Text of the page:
Walking on the Seabed, Miniature Steam engines and Cool Mosquitoes
The African lungfish uses its fins to walk rather than swim underwater. Publishing in the journal PNAS, Heather King from the University of Chicago monitored the movements of lungfish in tanks of water and found them using their pelvic fins as hind legs to walk along the bottom of the tank. The finding suggests that walking may have evolved underwater rather than on land.
The World's Smallest Steam Engine
The smallest steam engine in the world has been developed by scientists at the University of Stuttgart. Using a single colloidal particle called melamine, thousandths of millimetre in size, submerged in an equally small chamber of water, Clemens Bechinger used a laser to trap the particle and varied the laser's intensity to either restrict or free the particle, resembling the compression and expansion seen in a large scale steam engine. A second laser was used to heat and cool the water bath.
Urban Birds Tweeting High
Birds living in cities produce higher pitch sounds that those living in more rural environments. It's long been known that urban birds produce a different song to those in the countryside but the reasons why had been subject to speculation. But now, recording and monitoring the songs of great tits in and around the city of Sheffield, Emily Mockford from the University of Aberystwyth found that birds within the city produce sounds of a much higher pitch, enabling the sounds to travel further and echo less off surrounding buildings.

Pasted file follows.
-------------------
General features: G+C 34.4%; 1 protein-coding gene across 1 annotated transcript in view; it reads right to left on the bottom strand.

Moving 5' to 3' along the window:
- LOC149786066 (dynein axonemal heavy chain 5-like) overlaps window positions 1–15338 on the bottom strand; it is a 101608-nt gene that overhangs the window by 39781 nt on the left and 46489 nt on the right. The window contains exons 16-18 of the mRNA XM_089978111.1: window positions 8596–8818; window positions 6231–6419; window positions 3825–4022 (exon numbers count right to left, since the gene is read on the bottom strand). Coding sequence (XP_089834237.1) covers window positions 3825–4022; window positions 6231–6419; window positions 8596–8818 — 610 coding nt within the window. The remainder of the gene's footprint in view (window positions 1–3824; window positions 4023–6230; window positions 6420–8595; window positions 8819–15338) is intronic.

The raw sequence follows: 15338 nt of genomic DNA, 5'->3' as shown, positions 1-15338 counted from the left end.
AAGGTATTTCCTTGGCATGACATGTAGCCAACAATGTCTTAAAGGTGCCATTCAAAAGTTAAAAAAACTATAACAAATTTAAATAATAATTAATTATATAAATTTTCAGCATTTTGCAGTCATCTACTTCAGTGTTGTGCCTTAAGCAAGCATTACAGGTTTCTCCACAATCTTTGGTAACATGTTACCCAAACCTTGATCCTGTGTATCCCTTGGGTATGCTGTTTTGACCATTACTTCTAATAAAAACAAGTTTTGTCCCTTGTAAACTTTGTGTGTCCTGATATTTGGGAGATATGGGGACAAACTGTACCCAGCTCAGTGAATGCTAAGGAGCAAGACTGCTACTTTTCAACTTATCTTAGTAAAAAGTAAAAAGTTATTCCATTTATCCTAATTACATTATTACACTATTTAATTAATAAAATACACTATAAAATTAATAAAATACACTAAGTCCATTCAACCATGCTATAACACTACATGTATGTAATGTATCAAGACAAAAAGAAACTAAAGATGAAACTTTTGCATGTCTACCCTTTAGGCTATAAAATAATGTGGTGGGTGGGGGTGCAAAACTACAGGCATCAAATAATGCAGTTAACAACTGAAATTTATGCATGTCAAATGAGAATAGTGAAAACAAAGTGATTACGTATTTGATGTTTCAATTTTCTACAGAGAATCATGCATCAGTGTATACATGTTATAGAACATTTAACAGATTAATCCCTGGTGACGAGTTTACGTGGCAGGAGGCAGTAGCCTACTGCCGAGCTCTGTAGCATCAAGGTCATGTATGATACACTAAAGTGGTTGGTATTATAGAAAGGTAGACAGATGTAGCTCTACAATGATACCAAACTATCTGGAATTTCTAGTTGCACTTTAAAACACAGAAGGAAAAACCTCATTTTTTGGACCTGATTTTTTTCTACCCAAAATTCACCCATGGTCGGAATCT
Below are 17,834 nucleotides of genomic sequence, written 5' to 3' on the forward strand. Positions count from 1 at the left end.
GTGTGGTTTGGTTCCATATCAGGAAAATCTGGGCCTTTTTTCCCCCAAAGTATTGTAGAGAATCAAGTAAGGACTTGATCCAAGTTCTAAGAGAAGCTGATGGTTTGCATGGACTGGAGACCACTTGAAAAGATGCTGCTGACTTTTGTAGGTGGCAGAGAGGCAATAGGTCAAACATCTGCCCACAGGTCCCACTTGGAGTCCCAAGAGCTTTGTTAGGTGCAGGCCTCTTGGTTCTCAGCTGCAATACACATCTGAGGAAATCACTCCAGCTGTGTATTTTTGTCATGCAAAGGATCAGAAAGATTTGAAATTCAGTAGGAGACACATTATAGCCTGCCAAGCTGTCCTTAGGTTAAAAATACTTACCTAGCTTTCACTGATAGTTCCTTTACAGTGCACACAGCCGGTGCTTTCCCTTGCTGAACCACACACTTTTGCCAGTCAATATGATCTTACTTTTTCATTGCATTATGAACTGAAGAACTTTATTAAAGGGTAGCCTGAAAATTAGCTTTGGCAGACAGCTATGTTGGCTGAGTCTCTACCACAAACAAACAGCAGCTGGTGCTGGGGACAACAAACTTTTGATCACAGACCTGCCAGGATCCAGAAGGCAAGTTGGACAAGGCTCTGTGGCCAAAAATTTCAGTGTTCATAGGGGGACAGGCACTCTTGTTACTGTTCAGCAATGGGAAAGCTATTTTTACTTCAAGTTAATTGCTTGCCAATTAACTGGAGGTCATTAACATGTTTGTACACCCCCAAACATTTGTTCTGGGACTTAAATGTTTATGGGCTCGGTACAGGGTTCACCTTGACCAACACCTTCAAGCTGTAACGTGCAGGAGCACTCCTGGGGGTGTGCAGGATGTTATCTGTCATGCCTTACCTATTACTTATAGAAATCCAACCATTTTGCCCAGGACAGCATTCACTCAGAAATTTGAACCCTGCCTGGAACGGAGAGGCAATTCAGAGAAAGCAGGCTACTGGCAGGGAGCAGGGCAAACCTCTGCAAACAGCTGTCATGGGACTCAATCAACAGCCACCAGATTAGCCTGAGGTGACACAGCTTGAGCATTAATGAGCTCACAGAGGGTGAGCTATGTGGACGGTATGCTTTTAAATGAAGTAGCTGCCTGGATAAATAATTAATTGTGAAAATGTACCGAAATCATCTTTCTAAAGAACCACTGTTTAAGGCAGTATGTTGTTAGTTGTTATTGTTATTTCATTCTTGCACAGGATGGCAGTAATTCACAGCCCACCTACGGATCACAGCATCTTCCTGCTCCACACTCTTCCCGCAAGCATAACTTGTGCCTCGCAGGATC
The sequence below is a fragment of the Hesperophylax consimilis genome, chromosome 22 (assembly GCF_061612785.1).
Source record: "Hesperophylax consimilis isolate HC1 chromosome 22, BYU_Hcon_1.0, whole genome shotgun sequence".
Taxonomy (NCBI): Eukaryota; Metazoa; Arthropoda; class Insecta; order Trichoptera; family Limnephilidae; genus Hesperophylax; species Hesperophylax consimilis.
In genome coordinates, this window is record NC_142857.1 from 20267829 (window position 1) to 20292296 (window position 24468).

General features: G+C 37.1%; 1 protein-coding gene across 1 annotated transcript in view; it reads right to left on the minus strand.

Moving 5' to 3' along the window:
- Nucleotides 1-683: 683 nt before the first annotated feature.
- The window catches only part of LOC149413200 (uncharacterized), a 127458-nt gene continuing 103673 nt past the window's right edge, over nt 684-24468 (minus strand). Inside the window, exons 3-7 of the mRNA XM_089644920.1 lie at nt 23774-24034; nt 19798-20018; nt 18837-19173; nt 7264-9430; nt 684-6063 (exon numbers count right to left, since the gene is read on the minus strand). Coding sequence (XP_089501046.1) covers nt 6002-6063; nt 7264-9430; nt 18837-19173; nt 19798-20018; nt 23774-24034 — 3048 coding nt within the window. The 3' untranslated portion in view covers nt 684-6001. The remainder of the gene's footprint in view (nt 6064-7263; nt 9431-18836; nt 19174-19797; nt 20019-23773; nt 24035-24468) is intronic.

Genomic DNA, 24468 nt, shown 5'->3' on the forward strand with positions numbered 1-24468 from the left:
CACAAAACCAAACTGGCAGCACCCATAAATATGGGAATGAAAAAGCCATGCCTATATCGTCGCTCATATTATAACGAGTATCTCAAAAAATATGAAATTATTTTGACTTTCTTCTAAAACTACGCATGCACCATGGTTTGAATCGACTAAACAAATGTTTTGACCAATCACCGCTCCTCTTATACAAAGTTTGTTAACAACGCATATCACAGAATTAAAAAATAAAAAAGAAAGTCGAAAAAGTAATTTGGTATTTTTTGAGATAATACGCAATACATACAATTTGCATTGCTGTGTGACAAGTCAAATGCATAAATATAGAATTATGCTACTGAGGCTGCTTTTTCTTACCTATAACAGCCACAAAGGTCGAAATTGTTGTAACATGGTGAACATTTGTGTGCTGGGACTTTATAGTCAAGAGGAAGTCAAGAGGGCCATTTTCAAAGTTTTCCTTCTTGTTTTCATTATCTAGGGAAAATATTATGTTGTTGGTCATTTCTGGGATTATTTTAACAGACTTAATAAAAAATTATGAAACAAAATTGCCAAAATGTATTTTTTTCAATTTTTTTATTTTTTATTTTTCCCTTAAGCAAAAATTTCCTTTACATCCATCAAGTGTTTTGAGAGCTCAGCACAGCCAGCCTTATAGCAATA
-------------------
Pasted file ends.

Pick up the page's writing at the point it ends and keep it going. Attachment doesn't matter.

Mosquitoes release droplets of fluid to keep themselves cool whilst feeding. Scientists have often wondered how cold blooded insects such as mosquitoes prevent themselves overheating when consuming hot blood from a human. Using thermal cameras to monitor mosquitoes during a meal, Claudio Lazarri's team from the University of Tours in France noticed that as they feed, the insects exude droplets of fluid to cool their bodies down to ambient temperatures.
The work could be used to control mosquito populations in the future and is published this week in the journal Current Biology.